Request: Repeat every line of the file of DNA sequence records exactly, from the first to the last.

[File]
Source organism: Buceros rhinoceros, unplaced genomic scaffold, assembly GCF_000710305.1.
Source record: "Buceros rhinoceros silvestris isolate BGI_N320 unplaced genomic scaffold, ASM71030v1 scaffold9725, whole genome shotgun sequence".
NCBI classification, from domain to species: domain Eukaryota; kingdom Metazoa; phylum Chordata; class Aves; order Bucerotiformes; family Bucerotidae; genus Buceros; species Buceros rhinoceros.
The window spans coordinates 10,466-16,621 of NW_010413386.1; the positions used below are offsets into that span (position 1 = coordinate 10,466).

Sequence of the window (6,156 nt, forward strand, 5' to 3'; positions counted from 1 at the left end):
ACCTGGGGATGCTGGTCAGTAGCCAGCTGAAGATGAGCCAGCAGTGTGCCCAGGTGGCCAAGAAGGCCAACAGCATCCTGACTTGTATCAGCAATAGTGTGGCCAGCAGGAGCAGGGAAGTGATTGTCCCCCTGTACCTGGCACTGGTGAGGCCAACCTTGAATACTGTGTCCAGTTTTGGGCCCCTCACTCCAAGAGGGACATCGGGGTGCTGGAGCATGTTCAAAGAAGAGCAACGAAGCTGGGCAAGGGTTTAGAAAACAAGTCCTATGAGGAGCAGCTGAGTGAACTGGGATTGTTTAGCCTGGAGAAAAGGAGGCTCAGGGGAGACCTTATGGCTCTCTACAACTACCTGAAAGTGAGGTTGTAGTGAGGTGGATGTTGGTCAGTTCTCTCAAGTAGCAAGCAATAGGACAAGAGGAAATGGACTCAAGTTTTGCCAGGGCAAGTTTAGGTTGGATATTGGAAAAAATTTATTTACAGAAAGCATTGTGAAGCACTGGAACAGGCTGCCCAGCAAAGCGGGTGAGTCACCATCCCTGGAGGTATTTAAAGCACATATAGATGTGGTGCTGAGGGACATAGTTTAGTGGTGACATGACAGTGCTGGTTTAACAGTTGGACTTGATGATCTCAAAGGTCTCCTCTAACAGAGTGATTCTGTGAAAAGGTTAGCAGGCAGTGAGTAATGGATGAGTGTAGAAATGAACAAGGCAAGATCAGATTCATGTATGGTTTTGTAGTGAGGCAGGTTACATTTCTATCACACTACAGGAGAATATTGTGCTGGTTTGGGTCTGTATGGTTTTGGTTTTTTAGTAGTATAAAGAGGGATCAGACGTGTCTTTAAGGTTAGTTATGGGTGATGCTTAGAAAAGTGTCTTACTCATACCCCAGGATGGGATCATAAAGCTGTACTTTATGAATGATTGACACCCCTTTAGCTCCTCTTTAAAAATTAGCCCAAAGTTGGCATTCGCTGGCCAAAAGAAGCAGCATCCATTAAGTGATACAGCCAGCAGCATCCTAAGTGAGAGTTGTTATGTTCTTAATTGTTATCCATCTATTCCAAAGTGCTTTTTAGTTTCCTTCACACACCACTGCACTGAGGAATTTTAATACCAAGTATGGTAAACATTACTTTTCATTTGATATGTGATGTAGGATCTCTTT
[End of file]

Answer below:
Source organism: Buceros rhinoceros, unplaced genomic scaffold, assembly GCF_000710305.1.
Source record: "Buceros rhinoceros silvestris isolate BGI_N320 unplaced genomic scaffold, ASM71030v1 scaffold9725, whole genome shotgun sequence".
NCBI classification, from domain to species: domain Eukaryota; kingdom Metazoa; phylum Chordata; class Aves; order Bucerotiformes; family Bucerotidae; genus Buceros; species Buceros rhinoceros.
The window spans coordinates 10,466-16,621 of NW_010413386.1; the positions used below are offsets into that span (position 1 = coordinate 10,466).

Sequence of the window (6,156 nt, forward strand, 5' to 3'; positions counted from 1 at the left end):
ACCTGGGGATGCTGGTCAGTAGCCAGCTGAAGATGAGCCAGCAGTGTGCCCAGGTGGCCAAGAAGGCCAACAGCATCCTGACTTGTATCAGCAATAGTGTGGCCAGCAGGAGCAGGGAAGTGATTGTCCCCCTGTACCTGGCACTGGTGAGGCCAACCTTGAATACTGTGTCCAGTTTTGGGCCCCTCACTCCAAGAGGGACATCGGGGTGCTGGAGCATGTTCAAAGAAGAGCAACGAAGCTGGGCAAGGGTTTAGAAAACAAGTCCTATGAGGAGCAGCTGAGTGAACTGGGATTGTTTAGCCTGGAGAAAAGGAGGCTCAGGGGAGACCTTATGGCTCTCTACAACTACCTGAAAGTGAGGTTGTAGTGAGGTGGATGTTGGTCAGTTCTCTCAAGTAGCAAGCAATAGGACAAGAGGAAATGGACTCAAGTTTTGCCAGGGCAAGTTTAGGTTGGATATTGGAAAAAATTTATTTACAGAAAGCATTGTGAAGCACTGGAACAGGCTGCCCAGCAAAGCGGGTGAGTCACCATCCCTGGAGGTATTTAAAGCACATATAGATGTGGTGCTGAGGGACATAGTTTAGTGGTGACATGACAGTGCTGGTTTAACAGTTGGACTTGATGATCTCAAAGGTCTCCTCTAACAGAGTGATTCTGTGAAAAGGTTAGCAGGCAGTGAGTAATGGATGAGTGTAGAAATGAACAAGGCAAGATCAGATTCATGTATGGTTTTGTAGTGAGGCAGGTTACATTTCTATCACACTACAGGAGAATATTGTGCTGGTTTGGGTCTGTATGGTTTTGGTTTTTTAGTAGTATAAAGAGGGATCAGACGTGTCTTTAAGGTTAGTTATGGGTGATGCTTAGAAAAGTGTCTTACTCATACCCCAGGATGGGATCATAAAGCTGTACTTTATGAATGATTGACACCCCTTTAGCTCCTCTTTAAAAATTAGCCCAAAGTTGGCATTCGCTGGCCAAAAGAAGCAGCATCCATTAAGTGATACAGCCAGCAGCATCCTAAGTGAGAGTTGTTATGTTCTTAATTGTTATCCATCTATTCCAAAGTGCTTTTTAGTTTCCTTCACACACCACTGCACTGAGGAATTTTAATACCAAGTATGGTAAACATTACTTTTCATTTGATATGTGATGTAGGATCTCTTT